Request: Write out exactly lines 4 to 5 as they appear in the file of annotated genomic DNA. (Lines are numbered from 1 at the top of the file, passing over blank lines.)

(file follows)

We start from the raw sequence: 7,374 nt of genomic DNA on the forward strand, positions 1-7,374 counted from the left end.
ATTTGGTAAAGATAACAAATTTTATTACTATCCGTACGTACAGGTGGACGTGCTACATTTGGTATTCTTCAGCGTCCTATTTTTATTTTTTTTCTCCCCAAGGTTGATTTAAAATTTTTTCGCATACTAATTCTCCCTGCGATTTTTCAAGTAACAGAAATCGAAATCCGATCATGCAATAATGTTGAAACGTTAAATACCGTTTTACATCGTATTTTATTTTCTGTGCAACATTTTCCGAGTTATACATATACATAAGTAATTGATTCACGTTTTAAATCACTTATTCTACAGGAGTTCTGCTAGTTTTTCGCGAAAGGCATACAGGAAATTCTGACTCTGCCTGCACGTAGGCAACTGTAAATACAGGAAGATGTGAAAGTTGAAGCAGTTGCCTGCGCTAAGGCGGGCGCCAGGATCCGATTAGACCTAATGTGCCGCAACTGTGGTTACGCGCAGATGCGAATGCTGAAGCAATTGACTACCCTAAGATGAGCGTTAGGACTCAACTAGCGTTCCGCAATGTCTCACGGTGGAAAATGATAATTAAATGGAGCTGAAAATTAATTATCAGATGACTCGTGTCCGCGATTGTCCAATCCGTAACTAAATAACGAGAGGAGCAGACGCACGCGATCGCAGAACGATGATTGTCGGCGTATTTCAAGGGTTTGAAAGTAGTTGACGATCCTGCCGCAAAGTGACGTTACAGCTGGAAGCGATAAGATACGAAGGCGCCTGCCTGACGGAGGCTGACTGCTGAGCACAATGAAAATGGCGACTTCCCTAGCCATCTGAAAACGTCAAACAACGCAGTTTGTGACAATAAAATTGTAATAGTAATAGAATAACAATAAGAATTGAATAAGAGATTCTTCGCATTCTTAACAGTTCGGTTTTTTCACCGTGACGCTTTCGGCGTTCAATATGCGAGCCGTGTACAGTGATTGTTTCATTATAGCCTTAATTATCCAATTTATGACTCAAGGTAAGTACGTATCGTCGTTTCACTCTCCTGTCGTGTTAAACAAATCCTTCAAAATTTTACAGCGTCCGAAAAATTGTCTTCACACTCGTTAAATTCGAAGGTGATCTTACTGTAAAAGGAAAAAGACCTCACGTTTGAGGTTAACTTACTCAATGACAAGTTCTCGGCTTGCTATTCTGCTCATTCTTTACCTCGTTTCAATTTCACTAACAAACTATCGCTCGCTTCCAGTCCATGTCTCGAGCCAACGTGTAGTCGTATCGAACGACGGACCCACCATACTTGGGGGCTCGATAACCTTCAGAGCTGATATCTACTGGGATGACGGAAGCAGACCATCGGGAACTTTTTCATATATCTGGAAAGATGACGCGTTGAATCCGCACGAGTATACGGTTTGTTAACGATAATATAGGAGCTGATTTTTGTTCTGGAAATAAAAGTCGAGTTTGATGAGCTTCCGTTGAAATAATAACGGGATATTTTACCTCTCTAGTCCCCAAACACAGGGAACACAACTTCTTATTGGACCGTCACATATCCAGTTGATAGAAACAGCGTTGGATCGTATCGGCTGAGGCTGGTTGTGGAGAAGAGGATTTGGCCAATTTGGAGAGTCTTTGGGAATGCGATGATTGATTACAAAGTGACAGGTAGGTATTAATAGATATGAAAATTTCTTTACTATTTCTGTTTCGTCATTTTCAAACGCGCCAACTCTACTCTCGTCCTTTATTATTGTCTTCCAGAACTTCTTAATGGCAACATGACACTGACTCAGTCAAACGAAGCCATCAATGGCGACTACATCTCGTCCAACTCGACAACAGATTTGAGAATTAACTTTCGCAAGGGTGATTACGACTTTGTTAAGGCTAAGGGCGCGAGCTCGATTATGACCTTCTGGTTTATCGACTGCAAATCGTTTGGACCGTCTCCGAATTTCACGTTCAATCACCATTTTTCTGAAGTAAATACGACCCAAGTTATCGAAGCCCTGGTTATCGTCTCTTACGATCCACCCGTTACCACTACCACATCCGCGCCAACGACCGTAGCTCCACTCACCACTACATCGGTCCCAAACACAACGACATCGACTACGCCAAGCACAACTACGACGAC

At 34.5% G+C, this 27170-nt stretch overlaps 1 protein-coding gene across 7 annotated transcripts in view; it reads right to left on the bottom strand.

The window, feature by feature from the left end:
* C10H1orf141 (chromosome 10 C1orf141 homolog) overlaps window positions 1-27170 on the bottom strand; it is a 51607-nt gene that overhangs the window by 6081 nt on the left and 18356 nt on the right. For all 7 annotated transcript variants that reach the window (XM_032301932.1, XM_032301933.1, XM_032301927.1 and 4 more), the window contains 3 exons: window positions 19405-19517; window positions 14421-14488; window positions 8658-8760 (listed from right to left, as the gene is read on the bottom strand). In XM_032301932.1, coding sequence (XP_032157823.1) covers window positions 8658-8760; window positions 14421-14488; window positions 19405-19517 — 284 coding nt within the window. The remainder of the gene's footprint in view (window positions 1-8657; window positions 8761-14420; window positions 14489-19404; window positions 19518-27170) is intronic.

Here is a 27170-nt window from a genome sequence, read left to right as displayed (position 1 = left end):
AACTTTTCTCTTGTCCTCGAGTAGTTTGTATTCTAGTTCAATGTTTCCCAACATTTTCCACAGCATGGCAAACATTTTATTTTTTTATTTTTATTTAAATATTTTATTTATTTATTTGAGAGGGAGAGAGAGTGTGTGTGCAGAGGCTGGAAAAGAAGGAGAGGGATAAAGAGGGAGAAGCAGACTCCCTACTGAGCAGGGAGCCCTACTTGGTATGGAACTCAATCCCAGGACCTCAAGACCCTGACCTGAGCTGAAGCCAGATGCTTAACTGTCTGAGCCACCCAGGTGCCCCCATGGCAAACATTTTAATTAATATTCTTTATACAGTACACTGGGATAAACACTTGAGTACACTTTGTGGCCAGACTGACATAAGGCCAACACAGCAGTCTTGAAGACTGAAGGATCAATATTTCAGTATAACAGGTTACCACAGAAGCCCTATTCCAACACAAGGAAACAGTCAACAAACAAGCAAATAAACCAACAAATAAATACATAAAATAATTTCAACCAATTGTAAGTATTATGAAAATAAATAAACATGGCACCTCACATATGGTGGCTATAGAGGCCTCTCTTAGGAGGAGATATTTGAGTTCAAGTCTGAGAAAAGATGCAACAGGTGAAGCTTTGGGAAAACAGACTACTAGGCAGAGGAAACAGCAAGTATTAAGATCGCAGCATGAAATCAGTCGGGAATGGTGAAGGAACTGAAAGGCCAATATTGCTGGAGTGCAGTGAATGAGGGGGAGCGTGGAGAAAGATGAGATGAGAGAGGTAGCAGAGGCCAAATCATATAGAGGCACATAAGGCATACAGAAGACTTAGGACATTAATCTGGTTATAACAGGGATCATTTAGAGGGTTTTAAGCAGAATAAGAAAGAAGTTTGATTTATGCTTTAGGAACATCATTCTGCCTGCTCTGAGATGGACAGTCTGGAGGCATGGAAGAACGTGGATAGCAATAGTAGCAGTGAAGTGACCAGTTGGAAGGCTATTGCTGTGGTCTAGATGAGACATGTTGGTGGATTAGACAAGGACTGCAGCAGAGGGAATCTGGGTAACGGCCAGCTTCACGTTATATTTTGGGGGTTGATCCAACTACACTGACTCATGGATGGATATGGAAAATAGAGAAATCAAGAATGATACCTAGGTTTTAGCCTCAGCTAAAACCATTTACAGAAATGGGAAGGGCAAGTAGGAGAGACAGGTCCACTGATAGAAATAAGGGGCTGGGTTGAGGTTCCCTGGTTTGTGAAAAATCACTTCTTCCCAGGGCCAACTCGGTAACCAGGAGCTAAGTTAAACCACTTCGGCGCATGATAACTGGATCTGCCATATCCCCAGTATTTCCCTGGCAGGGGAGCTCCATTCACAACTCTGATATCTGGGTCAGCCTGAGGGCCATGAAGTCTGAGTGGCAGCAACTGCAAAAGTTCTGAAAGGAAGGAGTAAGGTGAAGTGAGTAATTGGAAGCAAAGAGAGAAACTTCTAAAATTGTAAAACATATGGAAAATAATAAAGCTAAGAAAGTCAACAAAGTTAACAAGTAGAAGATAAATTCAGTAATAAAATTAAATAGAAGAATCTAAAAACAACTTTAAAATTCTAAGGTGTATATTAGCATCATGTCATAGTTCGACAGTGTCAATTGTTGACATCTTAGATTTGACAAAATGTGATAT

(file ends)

The window, feature by feature from the left end:
* C10H1orf141 (chromosome 10 C1orf141 homolog) overlaps window positions 1-27170 on the bottom strand; it is a 51607-nt gene that overhangs the window by 6081 nt on the left and 18356 nt on the right. For all 7 annotated transcript variants that reach the window (XM_032301932.1, XM_032301933.1, XM_032301927.1 and 4 more), the window contains 3 exons: window positions 19405-19517; window positions 14421-14488; window positions 8658-8760 (listed from right to left, as the gene is read on the bottom strand). In XM_032301932.1, coding sequence (XP_032157823.1) covers window positions 8658-8760; window positions 14421-14488; window positions 19405-19517 — 284 coding nt within the window. The remainder of the gene's footprint in view (window positions 1-8657; window positions 8761-14420; window positions 14489-19404; window positions 19518-27170) is intronic.